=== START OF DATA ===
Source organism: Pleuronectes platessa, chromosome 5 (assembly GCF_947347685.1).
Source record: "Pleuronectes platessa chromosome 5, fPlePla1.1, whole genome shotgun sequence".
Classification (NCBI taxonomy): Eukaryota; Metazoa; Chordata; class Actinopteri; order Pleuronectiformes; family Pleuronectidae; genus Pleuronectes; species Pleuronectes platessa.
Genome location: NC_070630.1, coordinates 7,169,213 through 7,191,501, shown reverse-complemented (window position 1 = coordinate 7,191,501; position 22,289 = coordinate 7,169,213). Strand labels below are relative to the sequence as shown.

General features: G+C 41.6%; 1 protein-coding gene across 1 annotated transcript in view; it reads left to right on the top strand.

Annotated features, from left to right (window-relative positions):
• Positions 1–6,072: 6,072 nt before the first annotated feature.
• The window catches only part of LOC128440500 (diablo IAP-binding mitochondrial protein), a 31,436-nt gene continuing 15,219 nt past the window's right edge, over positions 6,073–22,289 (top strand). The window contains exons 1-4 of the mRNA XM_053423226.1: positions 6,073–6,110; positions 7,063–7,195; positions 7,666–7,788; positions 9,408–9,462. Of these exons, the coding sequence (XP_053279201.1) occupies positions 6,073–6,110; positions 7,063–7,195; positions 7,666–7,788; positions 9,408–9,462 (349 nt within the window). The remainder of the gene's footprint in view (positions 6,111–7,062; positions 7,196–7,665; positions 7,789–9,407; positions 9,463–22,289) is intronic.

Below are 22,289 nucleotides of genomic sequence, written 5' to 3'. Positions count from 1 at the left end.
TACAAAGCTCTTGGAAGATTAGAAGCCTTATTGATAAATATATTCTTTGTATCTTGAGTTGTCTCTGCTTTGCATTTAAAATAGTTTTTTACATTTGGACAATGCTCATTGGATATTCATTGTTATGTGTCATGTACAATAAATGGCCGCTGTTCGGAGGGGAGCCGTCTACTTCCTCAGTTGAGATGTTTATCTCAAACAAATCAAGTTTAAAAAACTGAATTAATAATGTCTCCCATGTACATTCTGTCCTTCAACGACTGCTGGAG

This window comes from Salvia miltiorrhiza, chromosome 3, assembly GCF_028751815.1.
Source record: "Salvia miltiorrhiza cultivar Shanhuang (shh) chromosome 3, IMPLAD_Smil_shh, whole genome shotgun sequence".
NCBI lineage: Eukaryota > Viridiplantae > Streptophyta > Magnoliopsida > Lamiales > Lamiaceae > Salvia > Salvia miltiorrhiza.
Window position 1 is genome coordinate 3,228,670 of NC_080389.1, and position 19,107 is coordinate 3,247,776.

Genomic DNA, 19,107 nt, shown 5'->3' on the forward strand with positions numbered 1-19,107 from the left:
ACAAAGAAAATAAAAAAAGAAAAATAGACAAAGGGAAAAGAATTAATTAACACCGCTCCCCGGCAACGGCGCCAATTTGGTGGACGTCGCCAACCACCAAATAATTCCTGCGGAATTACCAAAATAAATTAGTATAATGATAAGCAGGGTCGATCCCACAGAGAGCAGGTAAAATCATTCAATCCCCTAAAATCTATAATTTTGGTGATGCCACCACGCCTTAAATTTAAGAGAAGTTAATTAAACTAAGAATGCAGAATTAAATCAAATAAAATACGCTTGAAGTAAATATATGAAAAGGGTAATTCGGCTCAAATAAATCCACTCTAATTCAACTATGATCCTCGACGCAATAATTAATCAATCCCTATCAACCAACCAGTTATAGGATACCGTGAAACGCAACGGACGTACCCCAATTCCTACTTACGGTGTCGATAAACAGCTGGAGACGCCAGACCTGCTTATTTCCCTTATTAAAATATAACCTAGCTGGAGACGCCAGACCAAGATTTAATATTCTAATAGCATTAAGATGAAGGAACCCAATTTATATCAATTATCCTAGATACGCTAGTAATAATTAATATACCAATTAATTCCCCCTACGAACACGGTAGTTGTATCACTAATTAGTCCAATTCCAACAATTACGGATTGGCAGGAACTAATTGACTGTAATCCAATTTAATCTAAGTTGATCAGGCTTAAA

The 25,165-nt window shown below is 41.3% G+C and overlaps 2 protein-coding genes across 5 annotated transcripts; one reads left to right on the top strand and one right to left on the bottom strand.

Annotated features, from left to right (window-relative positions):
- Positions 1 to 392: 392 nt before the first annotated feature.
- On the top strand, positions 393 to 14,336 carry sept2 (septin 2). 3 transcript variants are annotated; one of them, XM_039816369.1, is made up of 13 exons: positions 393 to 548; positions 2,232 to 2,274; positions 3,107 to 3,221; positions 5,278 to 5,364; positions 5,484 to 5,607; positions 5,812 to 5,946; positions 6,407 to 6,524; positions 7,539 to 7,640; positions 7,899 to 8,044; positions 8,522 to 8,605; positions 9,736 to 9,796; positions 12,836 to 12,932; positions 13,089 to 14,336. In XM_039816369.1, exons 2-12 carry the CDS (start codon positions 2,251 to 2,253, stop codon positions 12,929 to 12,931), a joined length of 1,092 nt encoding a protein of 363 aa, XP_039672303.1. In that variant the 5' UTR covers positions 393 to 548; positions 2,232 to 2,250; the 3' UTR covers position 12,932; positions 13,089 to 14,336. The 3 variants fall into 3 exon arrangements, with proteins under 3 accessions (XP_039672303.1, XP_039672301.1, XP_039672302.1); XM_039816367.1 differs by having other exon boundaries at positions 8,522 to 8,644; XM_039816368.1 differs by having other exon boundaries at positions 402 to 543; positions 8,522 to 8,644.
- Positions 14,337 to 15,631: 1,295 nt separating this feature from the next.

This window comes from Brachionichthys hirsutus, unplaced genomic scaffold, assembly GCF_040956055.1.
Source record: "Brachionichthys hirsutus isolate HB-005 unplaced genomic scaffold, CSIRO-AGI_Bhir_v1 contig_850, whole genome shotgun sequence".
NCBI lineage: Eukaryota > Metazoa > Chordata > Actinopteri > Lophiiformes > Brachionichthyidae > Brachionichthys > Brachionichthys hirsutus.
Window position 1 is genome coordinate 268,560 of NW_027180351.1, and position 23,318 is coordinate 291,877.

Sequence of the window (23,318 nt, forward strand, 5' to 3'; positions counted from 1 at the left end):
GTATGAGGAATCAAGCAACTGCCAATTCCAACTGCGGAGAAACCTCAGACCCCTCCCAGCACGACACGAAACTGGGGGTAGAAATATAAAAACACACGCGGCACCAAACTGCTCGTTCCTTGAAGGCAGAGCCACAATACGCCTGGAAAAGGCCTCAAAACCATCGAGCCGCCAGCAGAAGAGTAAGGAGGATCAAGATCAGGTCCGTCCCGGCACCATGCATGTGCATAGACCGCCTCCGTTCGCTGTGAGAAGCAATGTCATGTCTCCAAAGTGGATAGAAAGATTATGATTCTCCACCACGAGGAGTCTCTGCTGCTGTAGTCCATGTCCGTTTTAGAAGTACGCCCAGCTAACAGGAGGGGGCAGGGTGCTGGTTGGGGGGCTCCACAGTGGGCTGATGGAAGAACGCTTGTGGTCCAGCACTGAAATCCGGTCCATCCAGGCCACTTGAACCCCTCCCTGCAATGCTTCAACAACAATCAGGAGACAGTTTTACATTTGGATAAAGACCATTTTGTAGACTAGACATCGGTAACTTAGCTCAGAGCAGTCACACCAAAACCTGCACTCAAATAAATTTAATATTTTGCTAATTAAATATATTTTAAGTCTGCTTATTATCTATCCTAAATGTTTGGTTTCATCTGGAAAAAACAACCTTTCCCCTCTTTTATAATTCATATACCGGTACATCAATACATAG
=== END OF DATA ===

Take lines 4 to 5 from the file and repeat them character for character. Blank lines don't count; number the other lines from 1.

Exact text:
Genome location: NC_070630.1, coordinates 7,169,213 through 7,191,501, shown reverse-complemented (window position 1 = coordinate 7,191,501; position 22,289 = coordinate 7,169,213). Strand labels below are relative to the sequence as shown.

General features: G+C 41.6%; 1 protein-coding gene across 1 annotated transcript in view; it reads left to right on the top strand.